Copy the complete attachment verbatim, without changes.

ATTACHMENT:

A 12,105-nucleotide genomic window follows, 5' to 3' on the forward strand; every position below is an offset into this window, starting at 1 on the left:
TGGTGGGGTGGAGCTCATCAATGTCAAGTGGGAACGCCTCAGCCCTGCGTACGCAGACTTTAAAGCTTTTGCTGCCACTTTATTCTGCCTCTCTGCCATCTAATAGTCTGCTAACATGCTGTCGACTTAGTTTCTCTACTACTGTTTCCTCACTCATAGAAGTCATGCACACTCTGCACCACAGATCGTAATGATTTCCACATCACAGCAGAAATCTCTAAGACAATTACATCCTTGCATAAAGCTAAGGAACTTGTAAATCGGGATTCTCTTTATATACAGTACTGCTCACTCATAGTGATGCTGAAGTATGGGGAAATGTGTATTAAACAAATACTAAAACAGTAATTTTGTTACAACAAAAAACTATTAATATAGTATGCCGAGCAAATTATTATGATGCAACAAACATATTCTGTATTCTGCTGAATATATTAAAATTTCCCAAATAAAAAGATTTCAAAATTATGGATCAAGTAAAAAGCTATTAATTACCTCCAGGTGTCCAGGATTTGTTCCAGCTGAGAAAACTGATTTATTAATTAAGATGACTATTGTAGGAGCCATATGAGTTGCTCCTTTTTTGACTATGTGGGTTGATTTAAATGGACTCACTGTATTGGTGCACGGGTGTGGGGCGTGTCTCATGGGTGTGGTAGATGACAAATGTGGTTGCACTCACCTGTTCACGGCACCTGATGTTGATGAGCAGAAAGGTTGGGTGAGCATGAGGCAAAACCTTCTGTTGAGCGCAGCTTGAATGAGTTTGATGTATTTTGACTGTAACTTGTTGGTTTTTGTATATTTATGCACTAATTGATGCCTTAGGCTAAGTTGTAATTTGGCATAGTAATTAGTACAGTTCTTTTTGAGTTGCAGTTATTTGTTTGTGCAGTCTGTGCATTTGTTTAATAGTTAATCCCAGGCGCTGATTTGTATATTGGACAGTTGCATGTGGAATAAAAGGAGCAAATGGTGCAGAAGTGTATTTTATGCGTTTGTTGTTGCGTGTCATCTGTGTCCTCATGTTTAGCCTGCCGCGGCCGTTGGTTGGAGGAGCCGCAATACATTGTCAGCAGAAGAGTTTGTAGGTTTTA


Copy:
A 12,105-nucleotide genomic window follows, 5' to 3' on the forward strand; every position below is an offset into this window, starting at 1 on the left:
TGGTGGGGTGGAGCTCATCAATGTCAAGTGGGAACGCCTCAGCCCTGCGTACGCAGACTTTAAAGCTTTTGCTGCCACTTTATTCTGCCTCTCTGCCATCTAATAGTCTGCTAACATGCTGTCGACTTAGTTTCTCTACTACTGTTTCCTCACTCATAGAAGTCATGCACACTCTGCACCACAGATCGTAATGATTTCCACATCACAGCAGAAATCTCTAAGACAATTACATCCTTGCATAAAGCTAAGGAACTTGTAAATCGGGATTCTCTTTATATACAGTACTGCTCACTCATAGTGATGCTGAAGTATGGGGAAATGTGTATTAAACAAATACTAAAACAGTAATTTTGTTACAACAAAAAACTATTAATATAGTATGCCGAGCAAATTATTATGATGCAACAAACATATTCTGTATTCTGCTGAATATATTAAAATTTCCCAAATAAAAAGATTTCAAAATTATGGATCAAGTAAAAAGCTATTAATTACCTCCAGGTGTCCAGGATTTGTTCCAGCTGAGAAAACTGATTTATTAATTAAGATGACTATTGTAGGAGCCATATGAGTTGCTCCTTTTTTGACTATGTGGGTTGATTTAAATGGACTCACTGTATTGGTGCACGGGTGTGGGGCGTGTCTCATGGGTGTGGTAGATGACAAATGTGGTTGCACTCACCTGTTCACGGCACCTGATGTTGATGAGCAGAAAGGTTGGGTGAGCATGAGGCAAAACCTTCTGTTGAGCGCAGCTTGAATGAGTTTGATGTATTTTGACTGTAACTTGTTGGTTTTTGTATATTTATGCACTAATTGATGCCTTAGGCTAAGTTGTAATTTGGCATAGTAATTAGTACAGTTCTTTTTGAGTTGCAGTTATTTGTTTGTGCAGTCTGTGCATTTGTTTAATAGTTAATCCCAGGCGCTGATTTGTATATTGGACAGTTGCATGTGGAATAAAAGGAGCAAATGGTGCAGAAGTGTATTTTATGCGTTTGTTGTTGCGTGTCATCTGTGTCCTCATGTTTAGCCTGCCGCGGCCGTTGGTTGGAGGAGCCGCAATACATTGTCAGCAGAAGAGTTTGTAGGTTTTA